Sunday night it looked like Monday morning would be nice mild 65° weather so I decided to go ahead and commute in. First problem, although I checked the weather on weather.com I was not aware that a cold front was moving in. So even though I checked it throughout the morning up until I left I did not see any dramatic change being shown. In fact, the afternoon temperature was supposed to be 75° and the overall forecast was assuring enough that I did not feel the need to bring warmer cycling clothing. I wore what I normally wear which would be hot weather gear in any other climate.
The actual morning ride was quite pleasant and very much routine. There was a little humidity in the air which made the ride a little cold but it was still tolerable. I have definitely ridden in worse even my last ride was colder than what I was facing this morning. I arrived at work and do the fact that my office is near the middle of the building without any windows I had no idea that the thermometer around 10 o'clock had dumped and was hovering around 43° Fahrenheit. when I finally did make the connection I was sweating it out for a lease 30 to 40 minutes until I figured out what I could wear to stay warm on the way home.
One of the biggest breaks I had was I had left an old sweat jacket there in my office (Hannah Hall is an old building and central heat and cooling is pretty much an afterthought and inconsistently applied and I often get cold). I figured if I kept on my work clothes with my cycling jersey on top of it underneath the sweat jacket I should be able to keep my core warm. And I pretty much did the same with the bottom half of my body. I put my cycling shorts on underneath my dockers and then put my cuff/ankle straps on to keep the pants out of my chain.
The return trip home started a little chilly, but as I warmed up my clothing arrangement turned out to work quite well in keeping me warm all things considered . The one thing I was reminded of is not to expect a great amount of speed wearing long pants. I also found that starts and stops were rather annoying as the ankle straps pulled down on the pants and tugged at my belt whenever getting off and on the saddle. It also had the tendency of stalling me out.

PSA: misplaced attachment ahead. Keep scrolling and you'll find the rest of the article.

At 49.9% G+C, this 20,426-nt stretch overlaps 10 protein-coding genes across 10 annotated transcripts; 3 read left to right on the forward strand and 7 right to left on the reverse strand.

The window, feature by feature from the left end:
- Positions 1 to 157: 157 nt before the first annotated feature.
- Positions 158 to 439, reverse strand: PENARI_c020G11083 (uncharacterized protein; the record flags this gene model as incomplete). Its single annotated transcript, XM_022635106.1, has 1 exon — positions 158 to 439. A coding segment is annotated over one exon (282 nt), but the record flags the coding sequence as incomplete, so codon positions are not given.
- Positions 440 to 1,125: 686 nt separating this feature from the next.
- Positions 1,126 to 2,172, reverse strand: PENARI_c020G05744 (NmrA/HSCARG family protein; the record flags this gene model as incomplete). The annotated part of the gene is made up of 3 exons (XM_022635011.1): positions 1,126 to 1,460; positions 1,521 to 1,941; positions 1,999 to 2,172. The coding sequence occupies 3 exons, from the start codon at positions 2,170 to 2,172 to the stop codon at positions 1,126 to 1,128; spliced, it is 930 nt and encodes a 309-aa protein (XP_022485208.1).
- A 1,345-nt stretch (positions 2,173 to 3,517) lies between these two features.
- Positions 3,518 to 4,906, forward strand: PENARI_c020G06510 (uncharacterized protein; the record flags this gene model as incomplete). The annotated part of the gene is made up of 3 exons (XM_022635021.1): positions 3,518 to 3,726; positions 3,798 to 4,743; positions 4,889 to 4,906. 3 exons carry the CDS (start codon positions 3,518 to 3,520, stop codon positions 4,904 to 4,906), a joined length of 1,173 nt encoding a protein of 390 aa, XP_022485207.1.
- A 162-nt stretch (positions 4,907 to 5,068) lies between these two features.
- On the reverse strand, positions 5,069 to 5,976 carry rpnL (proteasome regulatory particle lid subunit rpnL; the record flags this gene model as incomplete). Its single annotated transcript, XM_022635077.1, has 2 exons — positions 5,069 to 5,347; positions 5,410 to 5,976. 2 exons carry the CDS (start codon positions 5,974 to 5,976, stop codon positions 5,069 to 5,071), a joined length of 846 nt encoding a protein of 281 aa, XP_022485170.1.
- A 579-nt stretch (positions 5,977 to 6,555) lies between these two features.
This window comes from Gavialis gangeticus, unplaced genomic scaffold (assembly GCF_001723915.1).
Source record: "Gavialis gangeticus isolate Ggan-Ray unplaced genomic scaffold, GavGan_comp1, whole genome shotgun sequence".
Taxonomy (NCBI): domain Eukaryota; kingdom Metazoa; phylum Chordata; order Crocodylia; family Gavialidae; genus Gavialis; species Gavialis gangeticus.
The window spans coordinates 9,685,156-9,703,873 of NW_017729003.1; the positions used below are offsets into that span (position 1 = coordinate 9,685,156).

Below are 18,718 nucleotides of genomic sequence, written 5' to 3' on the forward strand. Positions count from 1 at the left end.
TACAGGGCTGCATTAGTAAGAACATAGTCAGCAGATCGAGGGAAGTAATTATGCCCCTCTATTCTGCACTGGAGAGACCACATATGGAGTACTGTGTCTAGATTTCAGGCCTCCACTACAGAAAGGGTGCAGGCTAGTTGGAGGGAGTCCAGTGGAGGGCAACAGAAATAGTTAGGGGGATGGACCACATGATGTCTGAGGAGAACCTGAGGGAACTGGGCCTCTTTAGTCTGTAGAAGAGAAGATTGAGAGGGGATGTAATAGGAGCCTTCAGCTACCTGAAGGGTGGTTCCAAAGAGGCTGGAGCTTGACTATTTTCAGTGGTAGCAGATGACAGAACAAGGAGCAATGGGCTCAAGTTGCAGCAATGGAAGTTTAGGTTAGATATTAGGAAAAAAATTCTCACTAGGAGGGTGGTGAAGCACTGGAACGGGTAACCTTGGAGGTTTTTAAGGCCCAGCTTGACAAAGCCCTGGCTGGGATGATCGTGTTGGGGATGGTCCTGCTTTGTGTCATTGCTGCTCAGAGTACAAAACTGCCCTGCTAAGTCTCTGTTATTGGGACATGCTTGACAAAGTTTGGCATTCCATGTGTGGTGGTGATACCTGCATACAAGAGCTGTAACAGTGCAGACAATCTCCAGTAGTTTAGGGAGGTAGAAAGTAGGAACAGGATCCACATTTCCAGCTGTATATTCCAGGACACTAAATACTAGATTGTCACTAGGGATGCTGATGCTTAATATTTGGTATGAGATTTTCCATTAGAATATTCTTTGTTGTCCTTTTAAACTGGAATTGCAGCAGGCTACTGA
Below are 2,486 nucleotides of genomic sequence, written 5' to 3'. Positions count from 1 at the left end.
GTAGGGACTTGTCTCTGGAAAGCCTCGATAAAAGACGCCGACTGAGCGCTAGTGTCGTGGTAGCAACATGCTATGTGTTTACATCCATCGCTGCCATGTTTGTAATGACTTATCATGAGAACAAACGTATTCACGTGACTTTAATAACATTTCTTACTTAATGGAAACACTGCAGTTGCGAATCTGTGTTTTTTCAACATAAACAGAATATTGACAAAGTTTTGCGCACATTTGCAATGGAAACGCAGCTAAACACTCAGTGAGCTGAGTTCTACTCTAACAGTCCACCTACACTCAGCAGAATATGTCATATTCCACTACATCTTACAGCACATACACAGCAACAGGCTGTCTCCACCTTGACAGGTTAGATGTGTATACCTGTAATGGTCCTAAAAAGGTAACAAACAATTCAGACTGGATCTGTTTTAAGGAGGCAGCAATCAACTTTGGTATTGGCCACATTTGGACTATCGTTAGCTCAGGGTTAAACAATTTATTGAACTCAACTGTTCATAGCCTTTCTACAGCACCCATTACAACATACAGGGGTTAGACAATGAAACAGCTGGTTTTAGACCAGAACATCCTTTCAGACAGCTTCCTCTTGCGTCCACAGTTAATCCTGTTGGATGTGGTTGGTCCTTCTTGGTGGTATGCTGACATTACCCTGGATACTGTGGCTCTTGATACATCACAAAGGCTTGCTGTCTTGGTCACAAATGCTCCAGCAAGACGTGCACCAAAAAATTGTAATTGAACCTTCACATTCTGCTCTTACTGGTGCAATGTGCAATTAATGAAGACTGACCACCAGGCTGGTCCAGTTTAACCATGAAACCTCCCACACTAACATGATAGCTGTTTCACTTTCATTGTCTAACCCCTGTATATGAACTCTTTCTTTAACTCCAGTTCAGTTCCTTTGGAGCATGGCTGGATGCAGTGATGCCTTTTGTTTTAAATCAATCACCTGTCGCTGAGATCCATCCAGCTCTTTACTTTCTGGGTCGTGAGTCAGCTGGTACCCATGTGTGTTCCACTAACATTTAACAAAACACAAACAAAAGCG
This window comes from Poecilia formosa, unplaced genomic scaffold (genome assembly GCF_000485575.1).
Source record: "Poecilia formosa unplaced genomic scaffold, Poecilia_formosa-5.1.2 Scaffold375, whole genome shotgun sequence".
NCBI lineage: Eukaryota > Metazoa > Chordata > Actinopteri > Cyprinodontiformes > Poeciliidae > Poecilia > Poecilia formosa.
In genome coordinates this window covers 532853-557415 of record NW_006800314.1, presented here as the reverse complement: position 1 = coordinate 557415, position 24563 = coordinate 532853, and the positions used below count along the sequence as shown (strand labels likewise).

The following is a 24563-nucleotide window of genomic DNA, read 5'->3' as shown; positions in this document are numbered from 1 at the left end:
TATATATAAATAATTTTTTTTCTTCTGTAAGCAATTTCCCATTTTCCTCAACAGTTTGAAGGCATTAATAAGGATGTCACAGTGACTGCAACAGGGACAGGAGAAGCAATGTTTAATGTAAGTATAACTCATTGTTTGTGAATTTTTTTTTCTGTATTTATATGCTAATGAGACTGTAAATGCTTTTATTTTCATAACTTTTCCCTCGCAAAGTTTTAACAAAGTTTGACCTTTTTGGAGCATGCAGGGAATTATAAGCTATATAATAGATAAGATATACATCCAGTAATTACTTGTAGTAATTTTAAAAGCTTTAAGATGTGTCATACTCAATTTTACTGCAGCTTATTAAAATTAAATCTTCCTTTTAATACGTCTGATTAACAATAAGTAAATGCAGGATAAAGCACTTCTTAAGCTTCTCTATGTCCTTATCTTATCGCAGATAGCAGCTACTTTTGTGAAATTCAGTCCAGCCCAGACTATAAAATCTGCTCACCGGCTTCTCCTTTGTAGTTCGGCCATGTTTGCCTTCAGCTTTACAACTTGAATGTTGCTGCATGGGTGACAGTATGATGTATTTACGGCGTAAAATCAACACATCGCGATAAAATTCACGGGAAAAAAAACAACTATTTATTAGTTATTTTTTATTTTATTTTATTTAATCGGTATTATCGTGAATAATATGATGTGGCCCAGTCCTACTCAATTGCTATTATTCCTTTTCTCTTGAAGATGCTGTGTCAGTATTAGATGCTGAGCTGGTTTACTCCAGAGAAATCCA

I also delayed as long as possible and turning on my lights with the exception of my rear blinky. I figured it would be a smart move under the gray skies that I was traveling to have the blinky be running. Doing so was a time saver because I did not have to stop to either take off my Camelback or reach back and fumble for the button. Not having the headlight run saved its runtime for when I needed it the most.
Other than the extremely cold temperatures and the early darkness the ride home was more or less routine with the exception of when it came time for me to take my right turn off of San Filipe onto East Briar Hollow Lane. Right at that moment some obnoxious driver came by honking his horn. I loudly told him where he could go; however, in fearless cager fashion he drove off at a high rate of speed. It never ceases to amaze me the amount of courage the terminally stupid have. The only other thing of note was prior to this incident I had come across some stupid woman driver who was sitting halfway in in the bicycle lane. I purposely got her attention and pointed out where her car was sitting. She made like she was dreadfully embarrassed and made a conscious effort to move her car. Of course, if she'd been paying attention to the road and not picking her nails she may have been more aware where her car was.
From East Briar Hollow Lane onwards the ride was dead routine. When I got home my yearly mileage was now up to 2081 about 40 miles better than I had planned for the year. I am hoping that I might be able to get at least one more long-distance commute before the end of the year. (Or maybe more?)
Other lessons learned: It might be wise to invest in a set of larger Panniers for winter cycling in order to carry cold weather cycling gear to cover for similar situations were the weather starts as passible and then goes freezing.